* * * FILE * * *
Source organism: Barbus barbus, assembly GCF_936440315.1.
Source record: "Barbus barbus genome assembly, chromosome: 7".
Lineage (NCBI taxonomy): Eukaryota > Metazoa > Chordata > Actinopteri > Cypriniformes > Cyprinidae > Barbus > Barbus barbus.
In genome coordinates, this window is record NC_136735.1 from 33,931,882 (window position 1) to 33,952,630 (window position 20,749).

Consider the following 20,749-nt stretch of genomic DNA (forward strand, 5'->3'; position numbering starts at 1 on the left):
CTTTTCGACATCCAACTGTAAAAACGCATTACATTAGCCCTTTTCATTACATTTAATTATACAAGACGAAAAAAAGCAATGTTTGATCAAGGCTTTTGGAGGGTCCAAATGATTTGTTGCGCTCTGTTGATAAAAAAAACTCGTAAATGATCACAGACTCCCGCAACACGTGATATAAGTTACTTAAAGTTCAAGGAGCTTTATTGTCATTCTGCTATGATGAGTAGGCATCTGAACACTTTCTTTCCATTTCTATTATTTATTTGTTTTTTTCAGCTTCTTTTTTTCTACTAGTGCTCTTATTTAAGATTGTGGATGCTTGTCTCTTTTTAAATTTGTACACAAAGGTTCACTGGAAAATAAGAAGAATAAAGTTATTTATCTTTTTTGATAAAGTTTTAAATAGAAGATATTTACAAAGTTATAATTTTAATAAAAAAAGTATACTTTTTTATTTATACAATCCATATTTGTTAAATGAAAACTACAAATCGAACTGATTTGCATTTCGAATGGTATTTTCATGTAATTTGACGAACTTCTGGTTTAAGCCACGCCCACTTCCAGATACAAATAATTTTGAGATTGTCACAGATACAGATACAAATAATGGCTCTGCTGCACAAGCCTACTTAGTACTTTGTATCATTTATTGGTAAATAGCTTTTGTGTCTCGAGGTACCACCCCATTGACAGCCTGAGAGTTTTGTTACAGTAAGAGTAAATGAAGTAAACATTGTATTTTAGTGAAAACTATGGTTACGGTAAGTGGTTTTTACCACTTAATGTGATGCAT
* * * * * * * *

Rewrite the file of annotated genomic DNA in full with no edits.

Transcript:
Source organism: Barbus barbus, assembly GCF_936440315.1.
Source record: "Barbus barbus genome assembly, chromosome: 7".
Lineage (NCBI taxonomy): Eukaryota > Metazoa > Chordata > Actinopteri > Cypriniformes > Cyprinidae > Barbus > Barbus barbus.
In genome coordinates, this window is record NC_136735.1 from 33,931,882 (window position 1) to 33,952,630 (window position 20,749).

Consider the following 20,749-nt stretch of genomic DNA (forward strand, 5'->3'; position numbering starts at 1 on the left):
CTTTTCGACATCCAACTGTAAAAACGCATTACATTAGCCCTTTTCATTACATTTAATTATACAAGACGAAAAAAAGCAATGTTTGATCAAGGCTTTTGGAGGGTCCAAATGATTTGTTGCGCTCTGTTGATAAAAAAAACTCGTAAATGATCACAGACTCCCGCAACACGTGATATAAGTTACTTAAAGTTCAAGGAGCTTTATTGTCATTCTGCTATGATGAGTAGGCATCTGAACACTTTCTTTCCATTTCTATTATTTATTTGTTTTTTTCAGCTTCTTTTTTTCTACTAGTGCTCTTATTTAAGATTGTGGATGCTTGTCTCTTTTTAAATTTGTACACAAAGGTTCACTGGAAAATAAGAAGAATAAAGTTATTTATCTTTTTTGATAAAGTTTTAAATAGAAGATATTTACAAAGTTATAATTTTAATAAAAAAAGTATACTTTTTTATTTATACAATCCATATTTGTTAAATGAAAACTACAAATCGAACTGATTTGCATTTCGAATGGTATTTTCATGTAATTTGACGAACTTCTGGTTTAAGCCACGCCCACTTCCAGATACAAATAATTTTGAGATTGTCACAGATACAGATACAAATAATGGCTCTGCTGCACAAGCCTACTTAGTACTTTGTATCATTTATTGGTAAATAGCTTTTGTGTCTCGAGGTACCACCCCATTGACAGCCTGAGAGTTTTGTTACAGTAAGAGTAAATGAAGTAAACATTGTATTTTAGTGAAAACTATGGTTACGGTAAGTGGTTTTTACCACTTAATGTGATGCAT